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DEALING WITH CARMOUNTS


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#1 buster burdette

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Posted 03 December 2008 - 03:39 AM

pic1.jpg I have to do 2 camera angles with a carmount that suctioncups to the hood and sidedoor of the car. The hood shot has a very bad reflection off the front windshield. I used a polarizing filter and I'm driving in open road with no trees but i still get a bad relflection of the sky. It's usuable but any other tricks to help it?

MAINLY what I'm trying to figure out is when I have a side shot looking in from the passenger window I'm trying to figure out how to have the window down but not have my actress's hair blowing. Later in my film you see the ext. of the car in an accident and the windows are up. So the windows are supposed to be up. But if they are closed for the shot you'll see the reflection of the camera. Any ideas?
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#2 James Steven Beverly

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Posted 03 December 2008 - 04:35 AM

You could always flag it unless you want some reflection in the windshield then it's gonna be more of a problem, you'll have to shoot when the sun is right so as to not get the reflections, which will limit what hours you can shoot at, course you could always just turn the car around and drive the other direction so the sun is behind the car again unless there's something in the background you need to see or don't want to see, aside from that, the audience probably won't notice the difference if you use it after a cut to another angle. B)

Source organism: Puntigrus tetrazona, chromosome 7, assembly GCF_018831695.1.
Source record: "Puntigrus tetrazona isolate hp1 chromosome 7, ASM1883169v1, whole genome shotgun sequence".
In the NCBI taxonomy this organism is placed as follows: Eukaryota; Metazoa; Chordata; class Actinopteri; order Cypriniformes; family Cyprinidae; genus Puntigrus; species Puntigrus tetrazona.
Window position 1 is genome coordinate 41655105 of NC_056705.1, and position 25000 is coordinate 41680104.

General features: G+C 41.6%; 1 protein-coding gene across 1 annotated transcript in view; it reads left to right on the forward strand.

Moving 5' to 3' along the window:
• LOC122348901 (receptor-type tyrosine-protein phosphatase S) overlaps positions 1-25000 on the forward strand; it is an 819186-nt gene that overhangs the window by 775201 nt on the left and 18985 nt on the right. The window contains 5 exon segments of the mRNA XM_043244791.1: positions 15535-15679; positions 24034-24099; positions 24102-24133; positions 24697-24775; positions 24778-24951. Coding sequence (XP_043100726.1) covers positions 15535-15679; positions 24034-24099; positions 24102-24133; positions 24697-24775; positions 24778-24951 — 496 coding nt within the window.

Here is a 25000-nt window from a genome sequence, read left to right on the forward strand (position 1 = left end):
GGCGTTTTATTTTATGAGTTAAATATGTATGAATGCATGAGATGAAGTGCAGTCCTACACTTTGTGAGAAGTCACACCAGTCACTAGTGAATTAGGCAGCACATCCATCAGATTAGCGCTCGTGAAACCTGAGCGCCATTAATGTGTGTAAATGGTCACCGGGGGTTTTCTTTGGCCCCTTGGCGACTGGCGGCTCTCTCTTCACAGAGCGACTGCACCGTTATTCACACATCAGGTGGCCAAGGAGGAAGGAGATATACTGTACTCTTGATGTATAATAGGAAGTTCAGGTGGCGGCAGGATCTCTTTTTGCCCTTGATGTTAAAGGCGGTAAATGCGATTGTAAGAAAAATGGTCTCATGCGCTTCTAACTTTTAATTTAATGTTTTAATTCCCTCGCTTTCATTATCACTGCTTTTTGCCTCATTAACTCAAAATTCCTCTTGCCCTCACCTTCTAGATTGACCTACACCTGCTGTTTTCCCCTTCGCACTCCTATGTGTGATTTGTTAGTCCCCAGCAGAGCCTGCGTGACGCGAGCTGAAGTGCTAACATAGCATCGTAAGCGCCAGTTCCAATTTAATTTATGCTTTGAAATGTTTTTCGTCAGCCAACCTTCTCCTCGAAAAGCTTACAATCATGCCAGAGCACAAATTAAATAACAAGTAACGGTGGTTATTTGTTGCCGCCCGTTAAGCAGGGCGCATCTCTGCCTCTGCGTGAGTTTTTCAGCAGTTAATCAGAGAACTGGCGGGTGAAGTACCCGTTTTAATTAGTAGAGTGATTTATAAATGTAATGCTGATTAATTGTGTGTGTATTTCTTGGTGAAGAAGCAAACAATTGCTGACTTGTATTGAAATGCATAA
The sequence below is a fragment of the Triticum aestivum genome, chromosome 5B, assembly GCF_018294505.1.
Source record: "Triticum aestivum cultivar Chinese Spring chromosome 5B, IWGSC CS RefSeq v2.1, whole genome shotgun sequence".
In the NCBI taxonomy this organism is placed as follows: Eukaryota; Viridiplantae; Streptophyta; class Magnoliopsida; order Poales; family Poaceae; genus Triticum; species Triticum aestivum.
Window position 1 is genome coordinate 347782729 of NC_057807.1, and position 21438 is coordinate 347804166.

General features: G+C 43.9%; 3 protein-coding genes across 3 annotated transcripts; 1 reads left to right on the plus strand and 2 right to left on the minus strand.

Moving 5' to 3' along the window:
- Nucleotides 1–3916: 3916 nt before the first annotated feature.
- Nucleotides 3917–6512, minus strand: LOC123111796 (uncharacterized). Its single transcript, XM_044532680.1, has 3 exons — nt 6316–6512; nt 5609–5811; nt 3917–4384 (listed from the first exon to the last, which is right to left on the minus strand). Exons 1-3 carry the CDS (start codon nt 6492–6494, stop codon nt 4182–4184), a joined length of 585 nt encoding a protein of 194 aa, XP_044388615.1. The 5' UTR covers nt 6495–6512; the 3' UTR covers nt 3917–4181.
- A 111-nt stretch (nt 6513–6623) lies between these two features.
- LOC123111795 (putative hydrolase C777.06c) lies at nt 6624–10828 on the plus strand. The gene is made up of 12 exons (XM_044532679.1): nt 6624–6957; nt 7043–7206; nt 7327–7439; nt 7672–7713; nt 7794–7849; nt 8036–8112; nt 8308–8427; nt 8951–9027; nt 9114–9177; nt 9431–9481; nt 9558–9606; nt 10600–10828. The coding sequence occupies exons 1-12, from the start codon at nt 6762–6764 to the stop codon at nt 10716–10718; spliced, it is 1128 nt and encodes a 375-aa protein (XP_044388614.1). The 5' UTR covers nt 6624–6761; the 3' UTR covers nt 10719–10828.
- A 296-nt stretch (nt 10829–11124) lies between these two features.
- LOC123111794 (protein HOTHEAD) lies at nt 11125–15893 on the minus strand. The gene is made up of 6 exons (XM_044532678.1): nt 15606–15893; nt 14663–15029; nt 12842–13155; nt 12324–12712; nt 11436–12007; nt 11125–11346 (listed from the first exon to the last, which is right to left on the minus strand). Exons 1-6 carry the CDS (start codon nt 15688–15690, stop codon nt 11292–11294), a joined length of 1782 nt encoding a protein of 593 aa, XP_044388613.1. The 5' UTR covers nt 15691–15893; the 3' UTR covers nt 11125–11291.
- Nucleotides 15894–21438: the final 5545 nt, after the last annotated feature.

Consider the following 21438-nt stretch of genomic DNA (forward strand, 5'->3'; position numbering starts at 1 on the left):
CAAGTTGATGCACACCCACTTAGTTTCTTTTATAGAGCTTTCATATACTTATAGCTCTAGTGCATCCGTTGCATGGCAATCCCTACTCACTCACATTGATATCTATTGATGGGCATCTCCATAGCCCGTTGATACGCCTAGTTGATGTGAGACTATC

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#3 Mike Washlesky

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Posted 03 December 2008 - 01:38 PM

pic1.jpg I have to do 2 camera angles with a carmount that suctioncups to the hood and sidedoor of the car. The hood shot has a very bad reflection off the front windshield. I used a polarizing filter and I'm driving in open road with no trees but i still get a bad relflection of the sky. It's usuable but any other tricks to help it?

MAINLY what I'm trying to figure out is when I have a side shot looking in from the passenger window I'm trying to figure out how to have the window down but not have my actress's hair blowing. Later in my film you see the ext. of the car in an accident and the windows are up. So the windows are supposed to be up. But if they are closed for the shot you'll see the reflection of the camera. Any ideas?



Build a tent of duvateen around the camera when shooting the passenger side. You can close the fabric in the top part of the door and gaff the lower half. problem solved. the front windshield issue should be reduced by the previous post.
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Rig Wheels Passport

Metropolis Post

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rebotnix Technologies

Media Blackout - Custom Cables and AKS

CineLab

Wooden Camera

Visual Products

Willys Widgets

Gamma Ray Digital Inc

The Slider